Kaiser Permanente in October released the first large studies of its proprietary Panel Support Tool, first rolled out in 2006, which extracts information from Kaiser’s HealthConnect electronic Health Record (EHR) to help physicians improve and manage their patients’ care. The studies are the organization’s first that evaluate the effectiveness of the tool on the large, divergent population in the Pacific Northwest.
The first study, “Effect of a Patient Panel-Support Tool on Care Delivery,” (published in the October issue of The American Journal of Managed Care , followed 204 primary care teams who are using the Panel Support Tool to manage care of 48,344 patients with diabetes and/or heart disease. The second study, “Improving Population Care with an Integrated Electronic Panel Support Tool,” published online in Population Health Management , involved 207 primary-care teams who were using the Panel Support Tool to manage the care of 263,509 adult patients, some of whom were relatively healthy and others who have chronic diseases. Both resulted in significant, quantifiable improvements in patient care, according to the reports.
For this second part of a two-part interview, HCI Managing Editor John DeGaspari asked Robert Unitan, M.D., one of the authors of the first study, and Yvonne Zhou, Ph.D., lead author of the second study, about the Panel Support Tool’s integration with HealthConnect EHR, improvements with patient care and patient outreach, and how the tool is being expanded and refined.
Healthcare Informatics: Kaiser Permanente invested heavily on its Epic-based EMR system and customizing it. Is the Panel Support Tool a supplement to the Epic system?
Robert Unitan, M.D. : Yes. One of things that you have to realize is that not all of the data about our patients is in the electronic record. We have patients that see clinicians, say if they get injured somewhere and they are seen outside of our region while they are on vacation; or intentionally, there may be certain services that we don’t provide inside. So we have to rely on our claims system, to bring that information in. Not all of the prescriptions our patients fill are filled at Kaiser’s pharmacies. We have to have another way to input that data. So it really is all about the data. The fact that the Panel Support Tool is not running off of just the data that is available in HealthConnect, but rather it is running all of the data that is flowing into our data warehouse, makes it much more comprehensive.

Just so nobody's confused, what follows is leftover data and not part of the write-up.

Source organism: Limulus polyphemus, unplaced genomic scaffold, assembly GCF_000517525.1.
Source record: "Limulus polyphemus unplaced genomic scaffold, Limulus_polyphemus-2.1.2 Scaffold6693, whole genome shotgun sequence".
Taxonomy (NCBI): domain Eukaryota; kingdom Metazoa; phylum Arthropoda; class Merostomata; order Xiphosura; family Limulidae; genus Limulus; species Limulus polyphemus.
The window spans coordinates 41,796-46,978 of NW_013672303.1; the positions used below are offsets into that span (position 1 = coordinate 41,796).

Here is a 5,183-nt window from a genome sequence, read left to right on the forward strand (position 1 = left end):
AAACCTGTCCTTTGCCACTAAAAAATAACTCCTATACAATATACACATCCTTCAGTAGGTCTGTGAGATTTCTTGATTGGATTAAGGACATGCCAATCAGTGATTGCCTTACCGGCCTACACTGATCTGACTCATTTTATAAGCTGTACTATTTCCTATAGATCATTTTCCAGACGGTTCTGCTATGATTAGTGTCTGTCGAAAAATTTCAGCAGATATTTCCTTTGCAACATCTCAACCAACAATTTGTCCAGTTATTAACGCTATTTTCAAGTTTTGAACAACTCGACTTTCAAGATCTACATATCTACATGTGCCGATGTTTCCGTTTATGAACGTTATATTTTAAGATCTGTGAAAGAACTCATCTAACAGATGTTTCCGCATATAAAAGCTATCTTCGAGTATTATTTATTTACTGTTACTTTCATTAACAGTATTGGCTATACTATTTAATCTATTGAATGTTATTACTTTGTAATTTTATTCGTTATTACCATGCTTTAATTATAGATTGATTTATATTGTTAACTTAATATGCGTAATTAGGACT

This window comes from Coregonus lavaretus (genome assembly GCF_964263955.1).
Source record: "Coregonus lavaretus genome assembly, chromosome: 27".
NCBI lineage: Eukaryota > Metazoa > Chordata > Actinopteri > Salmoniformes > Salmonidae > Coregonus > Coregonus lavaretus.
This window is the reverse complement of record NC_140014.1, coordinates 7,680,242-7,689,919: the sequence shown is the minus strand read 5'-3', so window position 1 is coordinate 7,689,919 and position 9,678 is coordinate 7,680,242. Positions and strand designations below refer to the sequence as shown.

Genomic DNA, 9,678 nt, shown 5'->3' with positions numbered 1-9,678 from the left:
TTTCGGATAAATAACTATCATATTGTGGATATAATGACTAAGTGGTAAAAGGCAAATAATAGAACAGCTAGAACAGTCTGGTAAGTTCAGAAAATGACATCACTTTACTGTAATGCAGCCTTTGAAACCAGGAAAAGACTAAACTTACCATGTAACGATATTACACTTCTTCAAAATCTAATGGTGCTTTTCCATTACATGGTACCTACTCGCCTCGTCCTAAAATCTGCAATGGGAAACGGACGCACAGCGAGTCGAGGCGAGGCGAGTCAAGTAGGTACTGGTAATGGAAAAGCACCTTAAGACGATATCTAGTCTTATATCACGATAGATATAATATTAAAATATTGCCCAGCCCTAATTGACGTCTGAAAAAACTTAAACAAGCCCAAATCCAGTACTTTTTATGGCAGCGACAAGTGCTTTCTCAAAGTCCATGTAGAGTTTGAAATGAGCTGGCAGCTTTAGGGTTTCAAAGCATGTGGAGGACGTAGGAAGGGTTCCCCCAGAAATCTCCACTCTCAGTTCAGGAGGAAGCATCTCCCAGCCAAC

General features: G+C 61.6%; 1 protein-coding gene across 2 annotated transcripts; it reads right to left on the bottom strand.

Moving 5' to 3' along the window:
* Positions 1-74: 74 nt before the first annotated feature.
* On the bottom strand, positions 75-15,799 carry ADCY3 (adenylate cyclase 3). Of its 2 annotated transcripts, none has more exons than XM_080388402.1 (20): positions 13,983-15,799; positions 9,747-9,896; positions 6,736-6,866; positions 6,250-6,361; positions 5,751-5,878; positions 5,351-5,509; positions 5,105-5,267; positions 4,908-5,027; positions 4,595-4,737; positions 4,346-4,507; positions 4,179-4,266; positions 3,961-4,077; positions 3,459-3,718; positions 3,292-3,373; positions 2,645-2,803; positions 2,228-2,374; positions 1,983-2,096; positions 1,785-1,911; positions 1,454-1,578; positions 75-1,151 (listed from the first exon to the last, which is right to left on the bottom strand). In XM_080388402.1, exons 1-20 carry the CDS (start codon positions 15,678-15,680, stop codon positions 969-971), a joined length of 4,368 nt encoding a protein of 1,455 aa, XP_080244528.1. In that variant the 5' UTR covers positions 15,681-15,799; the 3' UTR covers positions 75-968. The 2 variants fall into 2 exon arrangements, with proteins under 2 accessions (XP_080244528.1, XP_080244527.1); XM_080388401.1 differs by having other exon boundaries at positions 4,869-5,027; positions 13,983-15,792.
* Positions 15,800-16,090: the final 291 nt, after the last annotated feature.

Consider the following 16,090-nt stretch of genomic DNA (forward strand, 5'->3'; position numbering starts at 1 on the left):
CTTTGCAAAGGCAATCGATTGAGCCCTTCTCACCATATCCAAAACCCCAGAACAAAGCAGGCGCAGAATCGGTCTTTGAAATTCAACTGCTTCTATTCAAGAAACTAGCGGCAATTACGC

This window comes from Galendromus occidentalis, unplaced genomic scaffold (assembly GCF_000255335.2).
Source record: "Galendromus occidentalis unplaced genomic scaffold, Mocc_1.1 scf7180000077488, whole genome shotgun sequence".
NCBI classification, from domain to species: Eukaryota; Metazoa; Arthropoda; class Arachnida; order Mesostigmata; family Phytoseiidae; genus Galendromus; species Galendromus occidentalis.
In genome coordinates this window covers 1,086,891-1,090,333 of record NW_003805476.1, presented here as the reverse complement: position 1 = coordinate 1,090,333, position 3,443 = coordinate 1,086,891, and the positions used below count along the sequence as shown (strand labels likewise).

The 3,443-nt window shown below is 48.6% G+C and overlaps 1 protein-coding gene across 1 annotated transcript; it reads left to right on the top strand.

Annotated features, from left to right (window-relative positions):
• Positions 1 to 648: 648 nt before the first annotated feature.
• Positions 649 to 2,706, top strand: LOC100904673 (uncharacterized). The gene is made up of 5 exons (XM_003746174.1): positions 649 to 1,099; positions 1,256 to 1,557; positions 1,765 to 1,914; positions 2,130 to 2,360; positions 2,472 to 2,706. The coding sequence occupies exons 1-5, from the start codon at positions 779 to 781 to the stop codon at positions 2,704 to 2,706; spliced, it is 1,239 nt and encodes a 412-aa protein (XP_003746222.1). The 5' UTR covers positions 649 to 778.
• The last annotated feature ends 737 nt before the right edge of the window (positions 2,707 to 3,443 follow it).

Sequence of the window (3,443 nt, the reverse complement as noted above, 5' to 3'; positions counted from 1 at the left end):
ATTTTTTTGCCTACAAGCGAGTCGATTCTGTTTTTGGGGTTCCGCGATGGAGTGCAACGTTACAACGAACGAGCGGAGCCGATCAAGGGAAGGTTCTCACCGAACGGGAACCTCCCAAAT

And so, we wouldn’t trade what we have for an EMR-based tool that functioned in the same. We had to develop [the Panel Support Tool] outside the EMR. The data that flows into the [data] warehouse from HealthConnect is huge; [most] of that data flowing into that warehouse is probably coming from our Epic EMR. But it is that other [data]that is still very important. Because we had a data warehouse that was already very robust to begin with, the incremental cost of building this Panel Support Tool was nothing like the cost of implementing HealthConnect EMR.
A lot of [data] comes in from our claims system. Our lab, pharmacy, radiology system are integrated with HealthConnect vis-à-vis systems that exchange information, but they are not part of the electronic medical record. We also have our membership system that has demographic information about our patients that may not be in the medical record. So there are lots of sources for the data; and the data warehouse is the repository that makes the Panel Support Tool possible.
HCI: What is biggest advantage of the Panel Support Tool that you have seen?
Yvonne Zhou, Ph.D.: The Panel Support Tool has enabled us to systemize the knowledge of our medical science and provide that information in an integrated way. So it is not just the one condition; it can provide many conditions. It’s not just one care gap, it is many care gaps—mammography screening, gap diabetes A1 screening. It can be many [care gaps] and it is all integrated together. That is really the key distinction between the Panel Support Tool and some other registries or other things. In addition it has data that is very real time, very accurate, and complete. So we have all of this information, and the support of data to our healthcare teams, at the point of care, really allow physicians to provide the best, latest recommended care accurately, 100 percent of the time.
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